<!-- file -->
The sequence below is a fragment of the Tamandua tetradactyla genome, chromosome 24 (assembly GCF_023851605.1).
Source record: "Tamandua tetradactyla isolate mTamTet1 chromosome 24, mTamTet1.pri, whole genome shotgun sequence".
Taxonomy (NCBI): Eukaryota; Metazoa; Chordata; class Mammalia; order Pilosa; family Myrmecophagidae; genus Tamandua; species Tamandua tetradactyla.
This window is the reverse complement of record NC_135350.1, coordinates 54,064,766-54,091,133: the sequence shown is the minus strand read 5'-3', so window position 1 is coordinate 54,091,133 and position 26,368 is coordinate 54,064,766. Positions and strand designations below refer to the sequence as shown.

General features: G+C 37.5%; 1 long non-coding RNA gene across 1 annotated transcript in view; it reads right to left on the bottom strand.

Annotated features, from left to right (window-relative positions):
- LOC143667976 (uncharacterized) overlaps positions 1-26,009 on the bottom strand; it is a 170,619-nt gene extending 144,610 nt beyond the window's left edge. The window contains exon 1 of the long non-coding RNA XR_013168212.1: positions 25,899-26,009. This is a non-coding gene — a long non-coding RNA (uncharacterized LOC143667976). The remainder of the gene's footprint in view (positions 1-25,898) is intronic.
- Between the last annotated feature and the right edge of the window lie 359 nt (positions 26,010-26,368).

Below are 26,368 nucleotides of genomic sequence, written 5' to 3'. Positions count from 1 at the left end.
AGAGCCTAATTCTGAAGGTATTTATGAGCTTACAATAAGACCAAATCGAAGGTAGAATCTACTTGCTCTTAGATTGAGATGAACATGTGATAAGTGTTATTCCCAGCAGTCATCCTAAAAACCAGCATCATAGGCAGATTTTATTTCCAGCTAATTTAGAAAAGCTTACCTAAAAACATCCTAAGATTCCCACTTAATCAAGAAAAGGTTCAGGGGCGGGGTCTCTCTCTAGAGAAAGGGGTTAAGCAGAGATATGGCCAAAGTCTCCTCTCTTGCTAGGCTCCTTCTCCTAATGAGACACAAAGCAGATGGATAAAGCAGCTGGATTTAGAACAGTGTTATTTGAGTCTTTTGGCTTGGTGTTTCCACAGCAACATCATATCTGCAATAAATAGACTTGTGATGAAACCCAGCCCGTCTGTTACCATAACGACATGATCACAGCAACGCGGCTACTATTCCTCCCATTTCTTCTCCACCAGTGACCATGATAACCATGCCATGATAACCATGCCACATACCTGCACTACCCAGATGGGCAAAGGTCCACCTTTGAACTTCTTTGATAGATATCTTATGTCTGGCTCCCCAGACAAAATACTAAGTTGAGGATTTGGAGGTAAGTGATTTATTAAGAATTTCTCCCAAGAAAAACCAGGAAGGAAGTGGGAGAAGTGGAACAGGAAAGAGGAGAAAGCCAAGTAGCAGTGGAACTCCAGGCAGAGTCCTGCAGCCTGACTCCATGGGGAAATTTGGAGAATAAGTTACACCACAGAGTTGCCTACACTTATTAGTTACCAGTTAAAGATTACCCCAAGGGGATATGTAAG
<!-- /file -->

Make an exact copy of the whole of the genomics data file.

The sequence below is a fragment of the Tamandua tetradactyla genome, chromosome 24 (assembly GCF_023851605.1).
Source record: "Tamandua tetradactyla isolate mTamTet1 chromosome 24, mTamTet1.pri, whole genome shotgun sequence".
Taxonomy (NCBI): Eukaryota; Metazoa; Chordata; class Mammalia; order Pilosa; family Myrmecophagidae; genus Tamandua; species Tamandua tetradactyla.
This window is the reverse complement of record NC_135350.1, coordinates 54,064,766-54,091,133: the sequence shown is the minus strand read 5'-3', so window position 1 is coordinate 54,091,133 and position 26,368 is coordinate 54,064,766. Positions and strand designations below refer to the sequence as shown.

General features: G+C 37.5%; 1 long non-coding RNA gene across 1 annotated transcript in view; it reads right to left on the bottom strand.

Annotated features, from left to right (window-relative positions):
- LOC143667976 (uncharacterized) overlaps positions 1-26,009 on the bottom strand; it is a 170,619-nt gene extending 144,610 nt beyond the window's left edge. The window contains exon 1 of the long non-coding RNA XR_013168212.1: positions 25,899-26,009. This is a non-coding gene — a long non-coding RNA (uncharacterized LOC143667976). The remainder of the gene's footprint in view (positions 1-25,898) is intronic.
- Between the last annotated feature and the right edge of the window lie 359 nt (positions 26,010-26,368).

Below are 26,368 nucleotides of genomic sequence, written 5' to 3'. Positions count from 1 at the left end.
AGAGCCTAATTCTGAAGGTATTTATGAGCTTACAATAAGACCAAATCGAAGGTAGAATCTACTTGCTCTTAGATTGAGATGAACATGTGATAAGTGTTATTCCCAGCAGTCATCCTAAAAACCAGCATCATAGGCAGATTTTATTTCCAGCTAATTTAGAAAAGCTTACCTAAAAACATCCTAAGATTCCCACTTAATCAAGAAAAGGTTCAGGGGCGGGGTCTCTCTCTAGAGAAAGGGGTTAAGCAGAGATATGGCCAAAGTCTCCTCTCTTGCTAGGCTCCTTCTCCTAATGAGACACAAAGCAGATGGATAAAGCAGCTGGATTTAGAACAGTGTTATTTGAGTCTTTTGGCTTGGTGTTTCCACAGCAACATCATATCTGCAATAAATAGACTTGTGATGAAACCCAGCCCGTCTGTTACCATAACGACATGATCACAGCAACGCGGCTACTATTCCTCCCATTTCTTCTCCACCAGTGACCATGATAACCATGCCATGATAACCATGCCACATACCTGCACTACCCAGATGGGCAAAGGTCCACCTTTGAACTTCTTTGATAGATATCTTATGTCTGGCTCCCCAGACAAAATACTAAGTTGAGGATTTGGAGGTAAGTGATTTATTAAGAATTTCTCCCAAGAAAAACCAGGAAGGAAGTGGGAGAAGTGGAACAGGAAAGAGGAGAAAGCCAAGTAGCAGTGGAACTCCAGGCAGAGTCCTGCAGCCTGACTCCATGGGGAAATTTGGAGAATAAGTTACACCACAGAGTTGCCTACACTTATTAGTTACCAGTTAAAGATTACCCCAAGGGGATATGTAAG